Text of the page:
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How Do I Read My Credit Report?

Rachel Surman

Jan 24, 2018 4 min read

You may have heard that Borrowell has recently launched free credit reports. If you’re thinking about getting yours, now is the time! Checking your credit score and accessing your credit report is a huge step in understanding your credit health and improving your overall financial well-being.

Your credit report reveals important information about your financial history. Credit lenders, such as banks and other creditors, will look at credit reports (as well as other information) to see how much they are able to lend to you. That being said, your credit report includes a lot of information and it might be a little difficult to read. Here’s a breakdown to help you understand your credit report.

When you get your free credit report from Borrowell, you might see something that doesn’t look right! If it’s regarding a specific item, we recommend contacting the credit grantor or collections agency. If it’s regarding incorrect personal information, such as your date of birth or your address, please contact Equifax directly. You can reach them here: +1-866-828-5961. Here at Borrowell, we can’t change or modify any information on your credit report.

Personal Information

Your credit report will show personal information that Equifax has collected from your financial institutions. This section includes your name, date of birth, current address, credit score, date your file was created and the date that your file was last pulled.

When you apply for credit, this information is updated. So if you haven’t applied for credit in a while, this may not be up to date.

Trades and Accounts

This section refers to any open or closed accounts that appear on your credit report. Trades and accounts include any loans you have, lines of credit, and credit card accounts. There are a few different types that you will see on your credit report:

  • Revolving:
  • With revolving credit, you usually have a set credit limit and you can borrow up to that amount. An example of revolving credit includes credit cards and lines of credit from a bank or lender.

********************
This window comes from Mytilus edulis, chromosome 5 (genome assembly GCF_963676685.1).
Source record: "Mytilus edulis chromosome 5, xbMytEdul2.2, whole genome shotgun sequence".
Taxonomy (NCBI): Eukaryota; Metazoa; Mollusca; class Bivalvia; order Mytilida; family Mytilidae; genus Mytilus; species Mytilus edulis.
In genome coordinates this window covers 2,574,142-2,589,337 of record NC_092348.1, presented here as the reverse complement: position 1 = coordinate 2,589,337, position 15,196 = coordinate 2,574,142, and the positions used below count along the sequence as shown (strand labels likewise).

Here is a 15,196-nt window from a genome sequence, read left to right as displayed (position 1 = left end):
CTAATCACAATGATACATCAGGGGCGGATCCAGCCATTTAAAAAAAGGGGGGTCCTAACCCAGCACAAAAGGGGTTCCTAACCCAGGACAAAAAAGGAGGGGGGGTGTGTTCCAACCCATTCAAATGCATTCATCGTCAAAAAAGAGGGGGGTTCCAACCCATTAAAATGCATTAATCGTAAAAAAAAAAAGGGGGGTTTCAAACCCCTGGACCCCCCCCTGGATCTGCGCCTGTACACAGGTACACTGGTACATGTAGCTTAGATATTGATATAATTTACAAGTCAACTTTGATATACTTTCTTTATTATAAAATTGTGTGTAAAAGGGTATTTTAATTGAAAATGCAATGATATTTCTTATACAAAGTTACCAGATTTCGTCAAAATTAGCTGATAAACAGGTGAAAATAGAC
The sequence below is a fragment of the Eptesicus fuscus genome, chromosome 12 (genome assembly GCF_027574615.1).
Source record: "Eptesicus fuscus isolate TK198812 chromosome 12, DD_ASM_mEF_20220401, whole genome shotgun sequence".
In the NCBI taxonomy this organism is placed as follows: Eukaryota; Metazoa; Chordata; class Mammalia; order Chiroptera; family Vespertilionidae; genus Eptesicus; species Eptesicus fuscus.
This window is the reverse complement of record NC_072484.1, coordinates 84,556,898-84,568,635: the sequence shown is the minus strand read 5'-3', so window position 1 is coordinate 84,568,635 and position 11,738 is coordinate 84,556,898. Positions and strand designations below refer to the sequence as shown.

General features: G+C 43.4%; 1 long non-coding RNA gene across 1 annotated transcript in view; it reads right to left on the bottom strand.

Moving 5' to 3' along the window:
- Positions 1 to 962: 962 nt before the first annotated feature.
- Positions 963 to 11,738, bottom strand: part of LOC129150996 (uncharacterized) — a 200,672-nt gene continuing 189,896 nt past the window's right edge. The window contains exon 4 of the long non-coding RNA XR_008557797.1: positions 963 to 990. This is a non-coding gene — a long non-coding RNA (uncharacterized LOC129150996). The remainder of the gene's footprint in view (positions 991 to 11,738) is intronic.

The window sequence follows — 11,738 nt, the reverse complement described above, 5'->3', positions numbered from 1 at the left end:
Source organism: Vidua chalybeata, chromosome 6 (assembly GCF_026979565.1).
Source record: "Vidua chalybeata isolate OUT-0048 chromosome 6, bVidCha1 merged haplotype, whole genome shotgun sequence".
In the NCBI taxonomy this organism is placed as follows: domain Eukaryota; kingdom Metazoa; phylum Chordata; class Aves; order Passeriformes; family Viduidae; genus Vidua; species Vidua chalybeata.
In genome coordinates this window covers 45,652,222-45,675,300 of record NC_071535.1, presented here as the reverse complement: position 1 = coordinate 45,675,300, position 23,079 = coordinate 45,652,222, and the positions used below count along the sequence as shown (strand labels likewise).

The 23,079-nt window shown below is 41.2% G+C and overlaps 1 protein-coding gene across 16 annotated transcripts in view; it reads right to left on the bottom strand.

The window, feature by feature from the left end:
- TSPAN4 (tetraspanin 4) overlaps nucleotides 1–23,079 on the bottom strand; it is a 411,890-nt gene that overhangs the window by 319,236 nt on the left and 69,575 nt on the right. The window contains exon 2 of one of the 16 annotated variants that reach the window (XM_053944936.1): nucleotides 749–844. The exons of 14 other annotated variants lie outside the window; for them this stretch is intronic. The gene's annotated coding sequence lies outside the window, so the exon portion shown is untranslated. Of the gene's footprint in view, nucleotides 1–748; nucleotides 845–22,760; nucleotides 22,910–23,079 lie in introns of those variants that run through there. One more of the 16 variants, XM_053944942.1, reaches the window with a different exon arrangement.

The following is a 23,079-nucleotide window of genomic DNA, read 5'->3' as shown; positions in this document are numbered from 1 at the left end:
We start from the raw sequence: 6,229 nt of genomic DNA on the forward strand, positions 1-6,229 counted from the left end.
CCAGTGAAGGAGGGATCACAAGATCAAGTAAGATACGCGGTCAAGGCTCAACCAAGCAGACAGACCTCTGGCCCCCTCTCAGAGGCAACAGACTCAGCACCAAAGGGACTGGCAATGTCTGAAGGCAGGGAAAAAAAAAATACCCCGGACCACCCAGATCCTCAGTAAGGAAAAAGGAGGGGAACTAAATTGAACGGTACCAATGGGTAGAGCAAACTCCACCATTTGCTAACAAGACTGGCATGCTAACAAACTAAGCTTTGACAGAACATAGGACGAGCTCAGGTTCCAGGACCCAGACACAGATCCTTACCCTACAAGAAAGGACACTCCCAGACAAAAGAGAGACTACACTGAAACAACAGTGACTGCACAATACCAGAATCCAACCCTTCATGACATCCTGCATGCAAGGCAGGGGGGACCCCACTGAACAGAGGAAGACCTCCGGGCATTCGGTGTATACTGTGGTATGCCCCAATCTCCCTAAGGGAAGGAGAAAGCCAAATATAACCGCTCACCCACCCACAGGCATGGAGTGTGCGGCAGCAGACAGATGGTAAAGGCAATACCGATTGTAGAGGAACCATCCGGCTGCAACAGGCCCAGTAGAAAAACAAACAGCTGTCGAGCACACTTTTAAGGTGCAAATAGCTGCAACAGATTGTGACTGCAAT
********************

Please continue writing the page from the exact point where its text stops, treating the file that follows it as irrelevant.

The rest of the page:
• Installment:
  • Installment loans have set payments that you pay over time. Examples of installment loans are car loans, mortgage loans, or student loans.
  • Open: Open accounts on your credit report will include anything like mobile phone accounts or a utility bill.
  • Mortgage:
  •  A mortgage is a loan used to purchase a home or other real estate. Your mortgage amount will show on your credit report, however, the mortgage provider will not be shown because this information is not included in reports.

It’s helpful to be able to see all of the trades and accounts. Seeing all your information in one place can help you to keep track of your different accounts and spot any errors.

Credit Inquiries  

Credit inquiries are checks on your credit that are done by lenders or financial institutions to determine your creditworthiness. It’s important to monitor these checks to make sure they’re all inquiries that you have agreed to. A credit check that you don’t recognize could indicate suspicious activity on your file, such as identity theft. 

It’s important to note the difference between “hard” and “soft” credit inquiries. A “hard” inquiry is the type of inquiry done by banks and lenders and can slightly negatively affect your score. A “soft” inquiry is when you check your score or pull your report yourself, so it doesn’t impact your score or show on your report. Checking your credit score through Borrowell is an example of a soft credit inquiry. 

Just remember: checking your credit score with Borrowell will not affect it! 


If you have any collections on your credit report, they will show in this section.

When payments on accounts become seriously overdue, they may be sent to an external collections agency in order to track down those missed payments. Once an account has been sold or passed to a collection agency, it can be reported as a second section on your credit report. This section will include information about the account and how large the outstanding balance is.

Having a collections mark on your credit report can significantly decrease your credit score, which is why it’s so important to make on time payments

Legal Items

Legal items will be shown in this section, but again, won’t appear on your credit report if you don’t have any. Legal items are any public records of your credit report, such as a court judgment.


This section of your credit report will reveal if you’ve filed for bankruptcy or consumer proposal in the past. Filing for bankruptcy is when you can’t pay your outstanding debts, whereas a consumer proposal is a legally binding agreement where you submit a “proposal” of paying off some of the debt to creditors.

Bankruptcy will have a serious impact on your credit score. 

At Borrowell, we’re excited to have launched full and completely free Equifax credit reports! Now, each month, you’ll receive your free credit report, along with your free credit score. This is just another way we’re working to empower you by providing the tools and education needed to improve your credit health (and save you money). 

Are you ready to get your free credit report? Get your score and report here

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